Holding as much as 15 trillion cubic feet of gas and 800 million barrels of liquids, Camisea is Peru's biggest hydrocarbon field and has created a fortune for two of Argentina's family dynasties.
It is also a world away from the Carnarvon and Browse basins.
But in the next couple of months, Woodside Petroleum will join the Rey and Poli families amid hopes they can discover another Camisea, and pipe any newfound gas 540km over the Andes to Peru's coast.
It is a lofty ambition and one Woodside is saying little about.
Woodside and the Rey-Poli families' Pluspetrol are targeting late this quarter for the start of a 720sqkm two-dimensional seismic shoot on Block 108 in the Ene Basin, 150km east of Camisea.
Woodside has 20 per cent of Block 108, having struck a farm-in in 2009. The background to the deal is unclear and the low-profile Pluspetrol, one of South America's most valuable private companies with operated production of 416,000 barrels of oil equivalent a day, would not respond to questions from _WestBusiness _.
Although it pre-dates Peter Coleman's 2011 arrival as Woodside chief executive, the Pluspetrol farm-in fits with the Perth company's increasingly far-flung focus on unearthing hydrocarbon riches in basins not yet overrun by the industry's super majors.
In the process, Woodside has decided to team up with billionaires such as Delek Group's Yitzhak Tshuva, Irish mining veteran and one-time whiskey distiller John Teeling and the oil and gas subsidiary of South Korean steel giant Posco.
By the middle of this year, Woodside should also be a partner in the first of a two-well exploration campaign off the Canary Islands in the Atlantic Ocean, a program run by Spanish giant Repsol. Highlighting how tight-knit the oil and gas community is, Repsol was a partner in the Peru LNG project, the country's first, before selling out to Woodside's biggest shareholder and regular joint venture partner, Royal Dutch Shell, this week.
The long-awaited drilling of the Canarias-1 well in the Atlantic, to test a "large" prospect - which is all Woodside will say - has already attracted regular protests by environmental groups.
Woodside expects to spend up to $US500 million ($557 million) this year on its global exploration push, with about half devoted to drilling seven wells (five off WA and the two in the Atlantic) and one quarter on seismic work including in Peru and off South Korea and Burma.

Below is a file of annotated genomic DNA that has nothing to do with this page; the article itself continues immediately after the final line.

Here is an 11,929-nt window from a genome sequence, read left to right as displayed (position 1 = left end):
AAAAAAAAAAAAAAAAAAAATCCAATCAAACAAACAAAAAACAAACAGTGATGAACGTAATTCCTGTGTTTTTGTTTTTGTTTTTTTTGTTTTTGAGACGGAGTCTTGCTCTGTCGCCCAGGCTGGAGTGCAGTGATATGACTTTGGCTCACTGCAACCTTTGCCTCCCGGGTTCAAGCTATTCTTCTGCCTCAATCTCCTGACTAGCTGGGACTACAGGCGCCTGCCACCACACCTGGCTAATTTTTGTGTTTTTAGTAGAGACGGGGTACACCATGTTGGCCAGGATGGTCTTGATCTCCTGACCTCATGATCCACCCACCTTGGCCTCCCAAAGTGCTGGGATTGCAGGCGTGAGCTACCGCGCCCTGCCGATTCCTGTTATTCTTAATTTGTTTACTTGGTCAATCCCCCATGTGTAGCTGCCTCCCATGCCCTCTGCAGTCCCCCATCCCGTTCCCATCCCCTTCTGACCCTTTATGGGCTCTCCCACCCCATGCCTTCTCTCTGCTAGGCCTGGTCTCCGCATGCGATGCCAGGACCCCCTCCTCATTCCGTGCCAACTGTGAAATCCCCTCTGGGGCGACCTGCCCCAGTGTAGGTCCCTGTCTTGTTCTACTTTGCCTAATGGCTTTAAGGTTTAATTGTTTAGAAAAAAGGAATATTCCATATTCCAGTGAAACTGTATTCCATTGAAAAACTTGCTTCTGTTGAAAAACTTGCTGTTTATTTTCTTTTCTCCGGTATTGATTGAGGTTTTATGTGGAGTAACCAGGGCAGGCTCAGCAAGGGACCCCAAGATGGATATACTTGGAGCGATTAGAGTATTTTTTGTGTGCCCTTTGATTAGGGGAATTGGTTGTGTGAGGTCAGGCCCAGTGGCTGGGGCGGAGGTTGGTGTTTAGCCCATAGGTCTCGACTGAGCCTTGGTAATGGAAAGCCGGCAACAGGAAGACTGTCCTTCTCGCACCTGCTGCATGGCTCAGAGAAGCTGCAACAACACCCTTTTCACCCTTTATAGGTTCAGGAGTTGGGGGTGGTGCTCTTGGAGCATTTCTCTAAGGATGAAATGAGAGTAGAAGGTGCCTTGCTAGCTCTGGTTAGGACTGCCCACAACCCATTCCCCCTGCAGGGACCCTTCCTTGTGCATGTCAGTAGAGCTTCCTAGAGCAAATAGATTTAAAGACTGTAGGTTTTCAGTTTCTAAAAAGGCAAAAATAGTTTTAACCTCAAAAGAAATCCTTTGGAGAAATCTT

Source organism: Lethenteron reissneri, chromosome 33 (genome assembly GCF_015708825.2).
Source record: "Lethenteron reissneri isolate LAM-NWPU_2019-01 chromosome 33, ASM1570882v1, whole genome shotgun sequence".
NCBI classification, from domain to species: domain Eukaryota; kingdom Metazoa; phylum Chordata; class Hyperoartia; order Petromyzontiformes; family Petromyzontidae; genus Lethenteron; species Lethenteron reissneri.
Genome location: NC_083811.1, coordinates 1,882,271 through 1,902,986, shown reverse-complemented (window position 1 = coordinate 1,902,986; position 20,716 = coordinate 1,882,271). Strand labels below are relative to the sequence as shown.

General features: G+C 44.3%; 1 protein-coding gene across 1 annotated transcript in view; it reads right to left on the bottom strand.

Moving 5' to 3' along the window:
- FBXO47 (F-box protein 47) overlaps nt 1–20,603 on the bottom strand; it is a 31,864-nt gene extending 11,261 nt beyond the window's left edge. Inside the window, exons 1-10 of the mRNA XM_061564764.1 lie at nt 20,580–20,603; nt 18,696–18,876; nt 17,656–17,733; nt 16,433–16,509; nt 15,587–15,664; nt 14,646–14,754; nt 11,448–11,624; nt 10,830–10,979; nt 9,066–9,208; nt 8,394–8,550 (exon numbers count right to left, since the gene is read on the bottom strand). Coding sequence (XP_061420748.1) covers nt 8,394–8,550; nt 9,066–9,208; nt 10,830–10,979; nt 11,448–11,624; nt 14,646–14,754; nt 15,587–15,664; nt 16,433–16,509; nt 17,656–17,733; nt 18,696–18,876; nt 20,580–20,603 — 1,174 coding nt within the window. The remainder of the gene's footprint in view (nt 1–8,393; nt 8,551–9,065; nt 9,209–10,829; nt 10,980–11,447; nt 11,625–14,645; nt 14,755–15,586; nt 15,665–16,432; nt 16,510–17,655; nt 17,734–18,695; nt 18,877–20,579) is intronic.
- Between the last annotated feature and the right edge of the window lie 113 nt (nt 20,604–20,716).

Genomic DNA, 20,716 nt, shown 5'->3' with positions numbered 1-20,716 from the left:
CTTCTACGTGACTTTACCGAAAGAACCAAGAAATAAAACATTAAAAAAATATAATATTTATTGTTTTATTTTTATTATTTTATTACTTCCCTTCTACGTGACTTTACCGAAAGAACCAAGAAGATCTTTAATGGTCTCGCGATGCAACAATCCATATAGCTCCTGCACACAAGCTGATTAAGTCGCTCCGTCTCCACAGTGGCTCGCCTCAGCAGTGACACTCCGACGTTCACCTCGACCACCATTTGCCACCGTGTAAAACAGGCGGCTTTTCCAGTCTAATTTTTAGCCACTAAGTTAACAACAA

Woodside's first substantial push into Burma, with Posco subsidiary Daewoo International, will kick-off within days when work starts on 1200sqkm of 3-D seismic. A seismic program off South Korea is due to start next quarter and first work off New Zealand - Woodside's latest exploration target - towards the end of this year.
Its exploration budget does not include any spending on the Leviathan gas field, where negotiations with operator Noble Energy and Mr Tshuva's Delek continue over the terms of Woodside acquiring a 30 per cent stake. Woodside expects the talks to conclude by June 30, and a confirmed a farm-in would trigger more spending on exploration.
Woodside has also remained tight-lipped on its farm-in of several blocks in the Porcupine Basin off Ireland's south-west.
The farm-in partners include Mr Teeling's Petrel Resources. Mr Teeling is well known in mining circles for his chairmanship of Kenmare Resources, which owns a big titanium project in Mozambique.
The Porcupine Basin is regarded as highly prospective frontier acreage, though the gloss came off last year when ExxonMobil said the hyped Dunquin North well, to test a prospect some analysts said could top 1.7 billion barrels of oil-equivalent, failed to live up to expectations.